•Gage claims (or strongly implies) that Joan of Arc was a lesbian by misinterpreting the postwar appellate testimony of several women (most of whom had been children when they "slept with" Joan decades earlier) who described the nearly universal medieval practice of sleeping with multiple people per bed due to several practical reasons [see sidebox]. Two of them (Hauviette de Syonne and Charlotte Boucher) had been children at the time, and the third (Marguerite la Thouroulde) said Joan never had sex with anyone as far as she was aware, which rules out the idea she was describing sex with Joan. Gage claims that Joan ran off to join the army in disappointment after her "girlfriend" Hauviette married once she reached the age of puberty, which alters history on every point by inventing a romance which Hauviette never described and by making Hauviette the same age as Joan while contradicting Joan's actual statments about her reasons for leaving. It also presents an impossible sequence of events given that Hauviette said she was "three or four years" younger than Joan and hence only about eleven years old (below the age of puberty) during Joan's first attempt to leave in May 1428. Eleven was a bit young to marry even in the Middle Ages, and also makes it very unlikely that Joan and Hauviette were lesbian lovers unless Joan was a pedophile. More to the point, Hauviette merely described childhood sleepovers (a common practice among little girls) at "Joan's parent's house", in which case Joan, her sister Catherine and Hauviette would have all been in the same bed since Joan and her sister shared a bed. Are we supposed to believe that the two sisters were having three-way sex with a child and Hauviette later voluntarily described this to an appellate court of the Inquisition in front of her family and acquaintances and the local Bishop, or was Hauviette just describing the common practice of childhood sleepovers? Another girl who "slept with" Joan and later testified at the appellate trial was Charlotte Boucher, who had been only nine years old in 1429 when the government placed Joan and her group in the house of Charlotte's father (Jacques Boucher) at Orleans, where Joan was assigned to share a bed with Charlotte and her mother while Joan's bodyguard Jehan d'Aulon slept on a couch next to them. This circumstance is very unlikely to have led to sex with a child and her mother while the bodyguard looked on from a few feet away, and Charlotte doesn't describe or imply anything of the sort in her testimony. Marguerite la Thouroulde was in a similar circumstance when the government placed Joan and her group in the house of Marguerite's husband (a treasury official), again with the bodyguard sleeping next to them. Marguerite said Joan never had sex with anyone to the best of her knowledge, and she doesn't describe anything but common activities with Joan (such as eating and going to the public bathing pools which most townspeople regularly used) when she stayed at her house at Bourges. None of these circumstances are likely to involve any sexual or romantic encounter, and since sharing a bed with multiple people was the norm in that era, it therefore tells us nothing about a given person's sexuality unless one is going to claim that virtually the entire population was gay or lesbian. Gage has transformed the two children into grown women or teenagers - unless Gage is claiming Joan was a pedophile - while also altering the circumstances substantially.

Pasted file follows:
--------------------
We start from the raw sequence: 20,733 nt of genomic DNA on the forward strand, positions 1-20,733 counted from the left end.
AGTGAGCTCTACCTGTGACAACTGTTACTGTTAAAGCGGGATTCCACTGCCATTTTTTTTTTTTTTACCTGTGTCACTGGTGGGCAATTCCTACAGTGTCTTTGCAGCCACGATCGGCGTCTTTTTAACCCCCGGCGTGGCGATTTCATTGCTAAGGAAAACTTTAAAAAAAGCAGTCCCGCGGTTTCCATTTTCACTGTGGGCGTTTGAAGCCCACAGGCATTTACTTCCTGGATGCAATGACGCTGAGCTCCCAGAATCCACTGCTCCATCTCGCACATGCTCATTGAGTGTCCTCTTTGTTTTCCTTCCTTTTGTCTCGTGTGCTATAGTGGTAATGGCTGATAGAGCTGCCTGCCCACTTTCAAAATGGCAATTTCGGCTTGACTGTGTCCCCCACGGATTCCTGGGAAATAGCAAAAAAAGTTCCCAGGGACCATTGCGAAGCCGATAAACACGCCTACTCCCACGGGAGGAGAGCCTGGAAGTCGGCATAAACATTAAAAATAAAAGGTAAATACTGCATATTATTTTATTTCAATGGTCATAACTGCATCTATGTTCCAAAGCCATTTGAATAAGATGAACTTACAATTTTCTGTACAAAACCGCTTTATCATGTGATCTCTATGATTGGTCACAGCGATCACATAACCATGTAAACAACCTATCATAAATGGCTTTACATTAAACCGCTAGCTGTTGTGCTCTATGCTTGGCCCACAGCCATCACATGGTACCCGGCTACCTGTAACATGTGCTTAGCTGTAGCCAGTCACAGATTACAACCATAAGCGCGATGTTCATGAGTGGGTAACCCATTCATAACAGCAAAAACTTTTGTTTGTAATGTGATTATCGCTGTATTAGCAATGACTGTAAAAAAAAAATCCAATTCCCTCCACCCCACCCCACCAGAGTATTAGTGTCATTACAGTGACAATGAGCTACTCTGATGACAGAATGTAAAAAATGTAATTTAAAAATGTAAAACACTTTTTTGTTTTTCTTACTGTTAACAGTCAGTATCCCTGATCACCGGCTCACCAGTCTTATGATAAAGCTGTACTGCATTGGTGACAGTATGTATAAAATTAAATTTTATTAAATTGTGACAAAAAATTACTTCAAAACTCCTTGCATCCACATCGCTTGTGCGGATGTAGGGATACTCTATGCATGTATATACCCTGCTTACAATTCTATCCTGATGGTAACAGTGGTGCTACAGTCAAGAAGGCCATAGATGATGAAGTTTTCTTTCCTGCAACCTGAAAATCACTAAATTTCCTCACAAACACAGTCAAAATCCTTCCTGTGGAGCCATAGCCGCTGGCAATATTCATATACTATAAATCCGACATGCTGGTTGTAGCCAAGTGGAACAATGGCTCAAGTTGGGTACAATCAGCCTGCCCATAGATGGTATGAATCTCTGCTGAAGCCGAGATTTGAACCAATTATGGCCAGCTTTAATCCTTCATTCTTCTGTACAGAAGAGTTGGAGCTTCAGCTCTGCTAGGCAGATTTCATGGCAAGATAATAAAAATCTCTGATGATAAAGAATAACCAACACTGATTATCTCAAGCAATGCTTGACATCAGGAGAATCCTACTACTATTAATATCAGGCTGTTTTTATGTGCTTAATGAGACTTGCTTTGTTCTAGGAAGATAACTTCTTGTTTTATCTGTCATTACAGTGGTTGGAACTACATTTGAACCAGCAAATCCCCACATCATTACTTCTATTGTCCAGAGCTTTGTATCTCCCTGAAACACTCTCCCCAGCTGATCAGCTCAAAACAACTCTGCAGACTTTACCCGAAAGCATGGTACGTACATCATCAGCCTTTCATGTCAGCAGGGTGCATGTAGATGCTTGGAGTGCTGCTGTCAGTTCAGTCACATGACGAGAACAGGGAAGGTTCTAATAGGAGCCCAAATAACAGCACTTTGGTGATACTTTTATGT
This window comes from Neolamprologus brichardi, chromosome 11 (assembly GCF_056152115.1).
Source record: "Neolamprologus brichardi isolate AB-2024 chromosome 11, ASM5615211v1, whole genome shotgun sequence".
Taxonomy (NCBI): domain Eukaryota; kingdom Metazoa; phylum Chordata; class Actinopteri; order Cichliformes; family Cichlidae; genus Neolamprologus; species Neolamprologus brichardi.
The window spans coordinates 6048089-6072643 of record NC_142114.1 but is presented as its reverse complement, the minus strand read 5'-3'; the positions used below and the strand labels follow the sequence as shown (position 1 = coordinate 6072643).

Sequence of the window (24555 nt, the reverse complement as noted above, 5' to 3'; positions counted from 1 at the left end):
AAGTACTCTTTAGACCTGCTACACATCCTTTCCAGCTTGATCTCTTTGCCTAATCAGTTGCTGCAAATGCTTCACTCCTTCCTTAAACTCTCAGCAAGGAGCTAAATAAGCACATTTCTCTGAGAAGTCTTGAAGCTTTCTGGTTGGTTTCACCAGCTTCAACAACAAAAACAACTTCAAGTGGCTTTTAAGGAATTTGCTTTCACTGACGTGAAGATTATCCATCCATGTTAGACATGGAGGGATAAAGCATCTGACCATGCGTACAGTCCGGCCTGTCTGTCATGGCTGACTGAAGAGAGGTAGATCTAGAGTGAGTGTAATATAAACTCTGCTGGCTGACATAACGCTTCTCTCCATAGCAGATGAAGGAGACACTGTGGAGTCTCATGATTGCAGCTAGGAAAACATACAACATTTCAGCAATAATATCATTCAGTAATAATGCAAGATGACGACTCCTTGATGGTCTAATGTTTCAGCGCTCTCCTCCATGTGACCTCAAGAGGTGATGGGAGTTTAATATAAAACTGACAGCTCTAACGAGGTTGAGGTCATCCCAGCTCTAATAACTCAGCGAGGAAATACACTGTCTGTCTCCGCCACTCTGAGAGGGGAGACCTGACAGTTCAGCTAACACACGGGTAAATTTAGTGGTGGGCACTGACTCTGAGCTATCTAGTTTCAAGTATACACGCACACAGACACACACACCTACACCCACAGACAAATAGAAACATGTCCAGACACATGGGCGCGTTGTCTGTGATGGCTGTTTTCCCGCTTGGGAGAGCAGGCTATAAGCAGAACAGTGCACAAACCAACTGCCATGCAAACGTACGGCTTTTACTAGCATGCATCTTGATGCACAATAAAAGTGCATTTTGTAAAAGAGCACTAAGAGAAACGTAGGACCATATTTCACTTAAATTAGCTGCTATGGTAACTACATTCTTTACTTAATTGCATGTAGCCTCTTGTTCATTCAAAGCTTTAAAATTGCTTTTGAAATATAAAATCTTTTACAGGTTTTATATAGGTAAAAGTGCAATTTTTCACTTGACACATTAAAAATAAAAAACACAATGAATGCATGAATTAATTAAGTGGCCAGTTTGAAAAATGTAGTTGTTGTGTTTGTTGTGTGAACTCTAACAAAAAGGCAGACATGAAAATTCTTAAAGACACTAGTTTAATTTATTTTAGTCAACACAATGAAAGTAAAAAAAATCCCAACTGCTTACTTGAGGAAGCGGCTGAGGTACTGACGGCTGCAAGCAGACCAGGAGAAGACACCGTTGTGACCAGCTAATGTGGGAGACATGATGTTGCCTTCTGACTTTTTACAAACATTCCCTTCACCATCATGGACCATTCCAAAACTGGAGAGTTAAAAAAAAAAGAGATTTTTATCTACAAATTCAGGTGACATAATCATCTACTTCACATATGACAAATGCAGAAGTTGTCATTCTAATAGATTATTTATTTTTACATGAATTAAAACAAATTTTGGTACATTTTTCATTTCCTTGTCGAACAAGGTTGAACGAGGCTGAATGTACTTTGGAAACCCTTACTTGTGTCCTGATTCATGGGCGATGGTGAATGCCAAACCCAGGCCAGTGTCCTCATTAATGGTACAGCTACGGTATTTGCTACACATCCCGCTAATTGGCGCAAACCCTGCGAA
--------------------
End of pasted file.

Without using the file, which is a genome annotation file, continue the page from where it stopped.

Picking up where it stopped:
|There were several reasons for this standard sleeping arrangement: large family sizes combined with the cramped, narrow scale of town homes which city laws generally limited to specific dimensions; lack of central heating which forced people to sleep together for warmth; the tendency for travelers to arrange lodging in a private home because many people viewed inns as disreputable places and others couldn't afford the cost; and other practical factors.|
• The play has Joan say: "watching the fire come closer and closer, I realized that God the Father was a lie", although the eyewitnesses said the last thing she did before she died was to invoke the name of "Jesus". Gage is claiming to know her inner thoughts, and claiming that those inner thoughts contradict her final spoken statement.
• The play's characterization of Joan's personality and opinions bears little resemblance to the historical Joan of Arc. None of her recorded quotes contain any complaints against "the patriarchy" or similar, not even any objections to France's rule barring women from the throne. On the contrary, her main recurring pronouncements included the assertion that God supported Charles VII's claim to the throne and "greatly loved" the Duke of Orleans. Gage claims Joan was "irreverent", despite her usage of the standard respectful formalities even when addressing enemy commanders and the tribunal members who put her on trial (whom she respectfully called "my lords"). Gage seems to be misinterpreting some of her bluntly honest statements, which can probably be best understood by what the eyewitnesses called her "simple" (non-calculating, open, direct) nature which was described by dozens of eyewitnesses, making this characteristic one of her best established personality traits. And yet, Gage's standard description / introduction of the play argues against the "traditional" portrayals of Joan as "simple" despite how often this term was used by eyewitnesses when describing her. Gage also claims that Joan would object to "making women feel ashamed of their own body" but Joan never said anything of the sort, nor did she represent the archetype of "the angry woman" as Gage alleges since the eyewitnesses repeatedly described her as "sweet-natured" (which in fact was one of the most common terms they used to describe her) and indicated that she was more given to crying (even when English troops were killed by the Royal army) than being angry. They describe her becoming angry "whenever she heard the name of God being blasphemed" (according to one eyewitness) and other more common circumstances, but this hardly qualifies her as a perpetually angry person.